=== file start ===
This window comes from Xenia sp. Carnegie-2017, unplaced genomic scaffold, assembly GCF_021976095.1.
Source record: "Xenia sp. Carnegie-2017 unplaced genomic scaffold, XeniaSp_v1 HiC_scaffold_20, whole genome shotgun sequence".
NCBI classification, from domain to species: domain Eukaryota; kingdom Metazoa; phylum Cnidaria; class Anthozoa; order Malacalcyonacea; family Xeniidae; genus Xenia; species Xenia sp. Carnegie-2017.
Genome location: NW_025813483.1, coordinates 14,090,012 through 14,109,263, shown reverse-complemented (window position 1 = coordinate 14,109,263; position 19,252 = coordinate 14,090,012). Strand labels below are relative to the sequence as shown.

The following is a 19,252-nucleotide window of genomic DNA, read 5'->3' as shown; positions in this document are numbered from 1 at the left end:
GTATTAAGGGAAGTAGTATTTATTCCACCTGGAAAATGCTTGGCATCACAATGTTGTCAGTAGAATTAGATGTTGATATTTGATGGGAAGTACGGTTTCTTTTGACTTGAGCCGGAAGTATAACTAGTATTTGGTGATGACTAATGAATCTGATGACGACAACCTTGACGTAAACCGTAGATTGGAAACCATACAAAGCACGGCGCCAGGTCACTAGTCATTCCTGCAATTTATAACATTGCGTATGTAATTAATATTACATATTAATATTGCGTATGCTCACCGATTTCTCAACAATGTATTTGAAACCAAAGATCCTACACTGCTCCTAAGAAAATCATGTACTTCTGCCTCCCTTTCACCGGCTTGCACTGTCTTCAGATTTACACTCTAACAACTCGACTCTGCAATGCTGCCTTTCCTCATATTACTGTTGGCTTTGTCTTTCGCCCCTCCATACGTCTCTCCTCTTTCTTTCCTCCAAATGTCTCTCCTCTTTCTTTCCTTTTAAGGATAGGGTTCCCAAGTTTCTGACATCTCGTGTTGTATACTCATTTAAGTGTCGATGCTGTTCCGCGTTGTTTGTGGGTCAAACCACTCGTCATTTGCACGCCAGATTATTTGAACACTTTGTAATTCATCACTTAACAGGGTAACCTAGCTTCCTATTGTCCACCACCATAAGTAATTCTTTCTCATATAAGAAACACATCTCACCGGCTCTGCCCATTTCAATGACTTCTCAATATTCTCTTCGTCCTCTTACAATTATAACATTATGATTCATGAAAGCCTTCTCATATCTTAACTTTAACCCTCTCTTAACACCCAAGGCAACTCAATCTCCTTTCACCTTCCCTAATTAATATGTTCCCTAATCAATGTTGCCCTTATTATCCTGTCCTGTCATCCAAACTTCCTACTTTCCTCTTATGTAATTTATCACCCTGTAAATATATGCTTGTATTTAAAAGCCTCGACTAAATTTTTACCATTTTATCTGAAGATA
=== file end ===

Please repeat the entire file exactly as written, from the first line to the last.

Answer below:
This window comes from Xenia sp. Carnegie-2017, unplaced genomic scaffold, assembly GCF_021976095.1.
Source record: "Xenia sp. Carnegie-2017 unplaced genomic scaffold, XeniaSp_v1 HiC_scaffold_20, whole genome shotgun sequence".
NCBI classification, from domain to species: domain Eukaryota; kingdom Metazoa; phylum Cnidaria; class Anthozoa; order Malacalcyonacea; family Xeniidae; genus Xenia; species Xenia sp. Carnegie-2017.
Genome location: NW_025813483.1, coordinates 14,090,012 through 14,109,263, shown reverse-complemented (window position 1 = coordinate 14,109,263; position 19,252 = coordinate 14,090,012). Strand labels below are relative to the sequence as shown.

The following is a 19,252-nucleotide window of genomic DNA, read 5'->3' as shown; positions in this document are numbered from 1 at the left end:
GTATTAAGGGAAGTAGTATTTATTCCACCTGGAAAATGCTTGGCATCACAATGTTGTCAGTAGAATTAGATGTTGATATTTGATGGGAAGTACGGTTTCTTTTGACTTGAGCCGGAAGTATAACTAGTATTTGGTGATGACTAATGAATCTGATGACGACAACCTTGACGTAAACCGTAGATTGGAAACCATACAAAGCACGGCGCCAGGTCACTAGTCATTCCTGCAATTTATAACATTGCGTATGTAATTAATATTACATATTAATATTGCGTATGCTCACCGATTTCTCAACAATGTATTTGAAACCAAAGATCCTACACTGCTCCTAAGAAAATCATGTACTTCTGCCTCCCTTTCACCGGCTTGCACTGTCTTCAGATTTACACTCTAACAACTCGACTCTGCAATGCTGCCTTTCCTCATATTACTGTTGGCTTTGTCTTTCGCCCCTCCATACGTCTCTCCTCTTTCTTTCCTCCAAATGTCTCTCCTCTTTCTTTCCTTTTAAGGATAGGGTTCCCAAGTTTCTGACATCTCGTGTTGTATACTCATTTAAGTGTCGATGCTGTTCCGCGTTGTTTGTGGGTCAAACCACTCGTCATTTGCACGCCAGATTATTTGAACACTTTGTAATTCATCACTTAACAGGGTAACCTAGCTTCCTATTGTCCACCACCATAAGTAATTCTTTCTCATATAAGAAACACATCTCACCGGCTCTGCCCATTTCAATGACTTCTCAATATTCTCTTCGTCCTCTTACAATTATAACATTATGATTCATGAAAGCCTTCTCATATCTTAACTTTAACCCTCTCTTAACACCCAAGGCAACTCAATCTCCTTTCACCTTCCCTAATTAATATGTTCCCTAATCAATGTTGCCCTTATTATCCTGTCCTGTCATCCAAACTTCCTACTTTCCTCTTATGTAATTTATCACCCTGTAAATATATGCTTGTATTTAAAAGCCTCGACTAAATTTTTACCATTTTATCTGAAGATA